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Falling Out of Love

December 3, 2011

I think if you’re an enthusiastic reader there’s sometimes a tendency to fall in love a little bit with authors. Not in a sexual way, but in the way where you enjoy spending time with them, where you miss them when they’re not around and find yourself looking forward to spending time with them again. Because of this bond, so too can we feel betrayal from our favorite authors.

Lawrence Block is a very well-respected crime/mystery writer who has been creating stories for a long time. He’s written multiple series, but he’s best known for his Matthew Scudder series of crime novels. Scudder is an ex-cop, living and working as an unlicensed private investigator, and dealing with his own personal demons and his alcoholism and through Block’s masterful pen we grow closer to, and identify with, this richly complex and multi-dimensional character.

Through 10 books I’ve grown to know Matthew Scudder well and I’ve fallen in love with Lawrence Block a little bit. And now I feel betrayed by Lawrence Block.

I’m buzzing along through the series and enjoying each story more than the previous one, which is really difficult because I thought Eight Million Ways to Die was an amazingly good book. So now I’m in book 11, 1993’s The Devil Knows Your Dead, and our hero takes a client to see a lawyer named Drew Kaplan. Kaplan asks for a $5,000 retainer, which is money the client doesn’t have, and after some finagling they eventually settle on $200. Says Scudder: “See? They’re all alike. They start out high, but you can generally Jew them down.”

Whoa.

Matthew Scudder has always been a character who operates by his own morals, and his questionable ethics have been interesting to experience but I don’t recall him ever being offensive like this and for me the change is disturbing. So much so, that I put the book down and two days later have yet to pick it back up again. I’d like to finish the book – and the series – but I don’t think I will. I don’t know if I can.

It’s not really what Scudder said that I question so much, it’s that he said it that really bothers me. It’s a very anti-Semitic comment and it’s totally out of character. I can accept anything a character might say or do in a story as long as it’s consistent with the character. As to Scudder’s offensive word choice, I could even accept it coming from him if that belief was in keeping with the character. For example, if this were a series with Archie Bunker as an unlicensed private investigator, I would expect him to be making hateful and offensive comments like that and I wouldn’t be surprised when he did. I might still be offended, but I wouldn’t be surprised and I would keep reading. But with Scudder, it’s different because never before in any of the previous 10 books had he given any indication that those were his thoughts or that he was prone to making anti-Semitic comments. This was an out of the blue comment and a shock.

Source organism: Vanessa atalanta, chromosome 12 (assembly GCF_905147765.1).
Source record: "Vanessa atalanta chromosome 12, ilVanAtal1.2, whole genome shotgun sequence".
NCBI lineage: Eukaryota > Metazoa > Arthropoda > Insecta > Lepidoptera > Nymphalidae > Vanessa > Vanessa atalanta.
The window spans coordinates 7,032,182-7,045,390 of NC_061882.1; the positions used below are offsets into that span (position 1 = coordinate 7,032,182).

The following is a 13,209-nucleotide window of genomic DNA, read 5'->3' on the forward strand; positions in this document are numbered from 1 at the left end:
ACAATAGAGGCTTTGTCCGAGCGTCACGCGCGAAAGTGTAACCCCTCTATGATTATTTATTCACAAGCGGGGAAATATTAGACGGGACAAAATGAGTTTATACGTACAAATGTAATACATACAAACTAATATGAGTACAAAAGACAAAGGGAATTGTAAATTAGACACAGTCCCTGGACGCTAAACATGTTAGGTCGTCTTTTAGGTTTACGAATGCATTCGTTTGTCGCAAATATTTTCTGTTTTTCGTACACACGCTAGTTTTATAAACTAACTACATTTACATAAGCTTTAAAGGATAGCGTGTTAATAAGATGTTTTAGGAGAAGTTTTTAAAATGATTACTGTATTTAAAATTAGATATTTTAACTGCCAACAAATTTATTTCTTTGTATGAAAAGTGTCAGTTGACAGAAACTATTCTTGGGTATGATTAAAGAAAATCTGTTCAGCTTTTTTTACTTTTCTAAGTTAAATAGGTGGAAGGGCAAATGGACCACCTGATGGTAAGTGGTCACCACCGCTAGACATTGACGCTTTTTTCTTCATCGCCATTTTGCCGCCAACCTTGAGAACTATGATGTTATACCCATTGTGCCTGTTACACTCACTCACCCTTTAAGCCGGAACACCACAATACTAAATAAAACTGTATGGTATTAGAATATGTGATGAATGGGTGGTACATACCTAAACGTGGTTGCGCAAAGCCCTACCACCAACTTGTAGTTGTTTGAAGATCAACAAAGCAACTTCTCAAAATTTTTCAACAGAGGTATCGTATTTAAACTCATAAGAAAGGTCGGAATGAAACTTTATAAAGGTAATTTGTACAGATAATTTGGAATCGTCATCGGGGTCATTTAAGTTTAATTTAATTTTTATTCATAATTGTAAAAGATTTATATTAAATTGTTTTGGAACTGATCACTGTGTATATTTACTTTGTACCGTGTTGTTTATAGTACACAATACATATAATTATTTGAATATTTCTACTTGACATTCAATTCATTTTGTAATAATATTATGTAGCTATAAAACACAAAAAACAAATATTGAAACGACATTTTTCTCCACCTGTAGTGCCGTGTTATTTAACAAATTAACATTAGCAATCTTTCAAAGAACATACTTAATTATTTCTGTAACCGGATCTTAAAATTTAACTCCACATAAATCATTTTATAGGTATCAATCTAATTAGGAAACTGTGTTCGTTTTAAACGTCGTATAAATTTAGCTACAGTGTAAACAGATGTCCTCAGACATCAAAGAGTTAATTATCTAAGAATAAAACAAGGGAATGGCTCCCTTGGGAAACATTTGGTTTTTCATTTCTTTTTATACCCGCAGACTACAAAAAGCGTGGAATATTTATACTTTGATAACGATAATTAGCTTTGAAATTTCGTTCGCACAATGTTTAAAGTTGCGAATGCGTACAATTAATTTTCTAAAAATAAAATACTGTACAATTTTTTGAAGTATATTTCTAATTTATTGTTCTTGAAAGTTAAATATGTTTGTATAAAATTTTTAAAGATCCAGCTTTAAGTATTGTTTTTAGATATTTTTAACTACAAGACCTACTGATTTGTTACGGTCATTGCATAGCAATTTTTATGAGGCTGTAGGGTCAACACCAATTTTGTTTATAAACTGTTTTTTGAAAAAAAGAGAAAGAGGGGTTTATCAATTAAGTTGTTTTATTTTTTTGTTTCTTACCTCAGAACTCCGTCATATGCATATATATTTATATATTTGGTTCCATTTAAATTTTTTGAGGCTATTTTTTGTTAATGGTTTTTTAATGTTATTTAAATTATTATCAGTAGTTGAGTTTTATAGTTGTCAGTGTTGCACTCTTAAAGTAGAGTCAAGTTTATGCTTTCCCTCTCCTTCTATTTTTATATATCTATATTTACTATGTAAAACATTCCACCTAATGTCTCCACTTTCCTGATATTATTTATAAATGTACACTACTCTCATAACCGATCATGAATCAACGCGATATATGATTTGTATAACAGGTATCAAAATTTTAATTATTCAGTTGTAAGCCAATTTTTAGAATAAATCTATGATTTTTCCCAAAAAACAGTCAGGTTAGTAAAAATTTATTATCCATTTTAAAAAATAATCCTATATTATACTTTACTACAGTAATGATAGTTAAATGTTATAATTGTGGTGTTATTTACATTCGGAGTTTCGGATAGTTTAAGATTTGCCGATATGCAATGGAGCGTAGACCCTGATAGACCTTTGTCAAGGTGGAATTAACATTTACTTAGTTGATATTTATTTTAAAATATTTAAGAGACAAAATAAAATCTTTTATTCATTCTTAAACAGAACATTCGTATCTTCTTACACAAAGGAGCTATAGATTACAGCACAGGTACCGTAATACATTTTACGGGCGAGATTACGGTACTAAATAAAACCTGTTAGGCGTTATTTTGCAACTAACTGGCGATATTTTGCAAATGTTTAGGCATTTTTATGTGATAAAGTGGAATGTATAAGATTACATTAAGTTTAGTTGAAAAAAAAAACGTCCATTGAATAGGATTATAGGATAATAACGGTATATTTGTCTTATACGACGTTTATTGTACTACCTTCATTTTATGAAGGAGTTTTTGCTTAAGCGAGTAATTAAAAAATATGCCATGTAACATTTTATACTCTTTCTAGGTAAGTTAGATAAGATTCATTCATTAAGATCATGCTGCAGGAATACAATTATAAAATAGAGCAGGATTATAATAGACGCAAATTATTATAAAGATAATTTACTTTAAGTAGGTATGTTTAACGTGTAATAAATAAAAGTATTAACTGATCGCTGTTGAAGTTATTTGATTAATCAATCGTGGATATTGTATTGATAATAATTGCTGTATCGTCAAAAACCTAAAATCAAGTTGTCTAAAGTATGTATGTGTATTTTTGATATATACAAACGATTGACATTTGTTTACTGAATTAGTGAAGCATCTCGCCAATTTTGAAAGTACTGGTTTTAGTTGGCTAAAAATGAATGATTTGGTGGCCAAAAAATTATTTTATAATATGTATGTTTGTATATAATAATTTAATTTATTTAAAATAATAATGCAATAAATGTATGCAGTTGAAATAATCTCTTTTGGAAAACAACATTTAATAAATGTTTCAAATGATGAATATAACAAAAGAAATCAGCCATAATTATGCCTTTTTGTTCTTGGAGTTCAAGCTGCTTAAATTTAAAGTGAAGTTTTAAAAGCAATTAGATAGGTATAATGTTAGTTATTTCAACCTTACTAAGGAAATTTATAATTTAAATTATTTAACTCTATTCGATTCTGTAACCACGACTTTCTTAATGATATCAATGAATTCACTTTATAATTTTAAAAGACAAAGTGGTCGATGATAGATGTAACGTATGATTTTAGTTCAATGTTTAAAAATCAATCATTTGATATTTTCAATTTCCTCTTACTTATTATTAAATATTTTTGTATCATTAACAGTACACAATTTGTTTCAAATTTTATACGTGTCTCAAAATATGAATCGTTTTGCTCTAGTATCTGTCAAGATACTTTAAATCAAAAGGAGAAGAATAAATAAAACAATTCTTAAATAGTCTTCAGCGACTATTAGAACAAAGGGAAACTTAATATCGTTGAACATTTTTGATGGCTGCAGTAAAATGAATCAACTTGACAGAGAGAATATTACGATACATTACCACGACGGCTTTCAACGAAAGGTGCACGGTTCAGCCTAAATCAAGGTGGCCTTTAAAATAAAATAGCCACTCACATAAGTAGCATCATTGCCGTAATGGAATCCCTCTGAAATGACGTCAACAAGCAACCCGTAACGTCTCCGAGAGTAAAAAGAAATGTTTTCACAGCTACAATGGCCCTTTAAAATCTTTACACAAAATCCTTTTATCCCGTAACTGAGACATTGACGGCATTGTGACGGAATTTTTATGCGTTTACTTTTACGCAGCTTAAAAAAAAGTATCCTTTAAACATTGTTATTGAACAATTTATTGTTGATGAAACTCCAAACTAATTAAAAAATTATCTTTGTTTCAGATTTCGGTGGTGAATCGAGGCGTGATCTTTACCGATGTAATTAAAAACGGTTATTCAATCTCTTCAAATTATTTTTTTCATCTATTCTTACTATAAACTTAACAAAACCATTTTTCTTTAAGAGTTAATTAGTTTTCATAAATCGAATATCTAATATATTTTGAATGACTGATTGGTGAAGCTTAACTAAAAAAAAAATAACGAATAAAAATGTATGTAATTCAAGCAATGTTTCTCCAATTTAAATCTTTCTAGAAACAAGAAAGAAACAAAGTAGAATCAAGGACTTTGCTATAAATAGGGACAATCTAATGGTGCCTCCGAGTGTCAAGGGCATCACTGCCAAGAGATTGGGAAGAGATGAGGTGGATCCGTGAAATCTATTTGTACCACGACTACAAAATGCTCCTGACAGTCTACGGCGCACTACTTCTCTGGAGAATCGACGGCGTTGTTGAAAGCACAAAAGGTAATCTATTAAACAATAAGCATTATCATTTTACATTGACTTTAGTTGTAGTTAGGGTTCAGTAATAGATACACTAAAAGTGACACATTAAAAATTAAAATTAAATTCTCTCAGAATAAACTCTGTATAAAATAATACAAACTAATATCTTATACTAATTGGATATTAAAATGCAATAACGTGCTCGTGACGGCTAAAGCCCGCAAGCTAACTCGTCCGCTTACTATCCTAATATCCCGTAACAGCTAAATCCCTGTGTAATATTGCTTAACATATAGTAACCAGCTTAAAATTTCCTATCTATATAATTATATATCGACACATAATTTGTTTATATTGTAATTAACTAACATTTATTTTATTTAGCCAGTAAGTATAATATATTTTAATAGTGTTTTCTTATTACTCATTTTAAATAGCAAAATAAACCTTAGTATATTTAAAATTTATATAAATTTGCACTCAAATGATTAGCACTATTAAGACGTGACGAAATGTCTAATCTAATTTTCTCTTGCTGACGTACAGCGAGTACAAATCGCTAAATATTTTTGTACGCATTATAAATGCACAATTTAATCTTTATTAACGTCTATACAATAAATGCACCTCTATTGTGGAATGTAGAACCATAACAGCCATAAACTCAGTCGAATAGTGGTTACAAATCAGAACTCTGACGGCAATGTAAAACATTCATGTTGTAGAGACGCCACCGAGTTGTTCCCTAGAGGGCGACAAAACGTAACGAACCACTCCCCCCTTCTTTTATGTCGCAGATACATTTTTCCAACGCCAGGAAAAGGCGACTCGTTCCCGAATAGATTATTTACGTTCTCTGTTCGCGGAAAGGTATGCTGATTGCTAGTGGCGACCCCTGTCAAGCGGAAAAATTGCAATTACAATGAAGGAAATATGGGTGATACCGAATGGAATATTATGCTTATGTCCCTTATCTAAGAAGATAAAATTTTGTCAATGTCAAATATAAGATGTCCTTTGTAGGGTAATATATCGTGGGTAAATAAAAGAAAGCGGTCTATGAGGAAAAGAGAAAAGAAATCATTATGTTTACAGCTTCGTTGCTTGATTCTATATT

Maybe I’m overreacting, but I don’t think so only because I’m not reacting to the language or that it was said in the context of a story, I’m reacting to the sudden and unexplained change in character.

So I’m a little sad because not only do I feel a betrayed by Lawrence Block, but I think I fell out of love with him as well.

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2 Comments leave one →
  1. December 3, 2011 5:30 pm

    Random: Reading 2 blog posts by two different authors who both mention Lawrence Block – an author I’m not familiar with – in entirely different contexts and written within 24 hours of one another. Here’s the link to the other: http://scripting.com/stories/2011/12/02/ourShortAttentionSpan.html (Dave Winer – created the blogger software and RSS).

    I don’t think you’re overreacting. When a character – an acknowledged flawed character – displays a trait so completely out of character after you’ve spent literally years getting to know him is disconcerting and heartbreaking. Especially when it’s to this extent.

    I have to admit something to you though (and it’s not an excuse) – there is something that weighs pretty heavily on my mind. Growing up in Wyoming, raised by a Good ‘Ol Boy and a southern woman, there are some horribly discriminatory phrases in my rusty vernacular that, to this day, occasionally catch me by surprise and horror. Things like “Indian giver”. I used that phrase a couple of years ago and, as the words left my mouth, I was horrified at myself for not recognizing its derogatory connotation and had to remind myself to be careful with common phrases from my childhood. This wasn’t a phrase I utter often. It’s not one I can remember having said within the last decade. And yet, it rolled off the tongue without thought.

    Given that, is it possible the author, in developing his character (because character development – in life and literature – never ends) was subtly indicating a flawed piece from the character’s past? Something that was taught but that the character had never realized was anti-Semitic? Again, not an excuse. I’d be just as offended as you, I suspect, if Anne of Green Gables, for instance, said such a thing. It’s just…I don’t know. Part of stinky, flawed humanity?

    Sorry. I probably should have just written a novel about it on my own blog instead of taking up comment space on yours.

    Like

    • Michael Fishman permalink
      December 4, 2011 4:20 pm

      Stinky, flawed humanity. I like that! It could be a flaw that will eventually become more apparent because the character is certainly flawed, but I don’t think so. I think what it was was a poor attempt at humor. Or the author trying to make the character more “real”. And you’re welcome to take up as much comment space here as you’d like!

      Like

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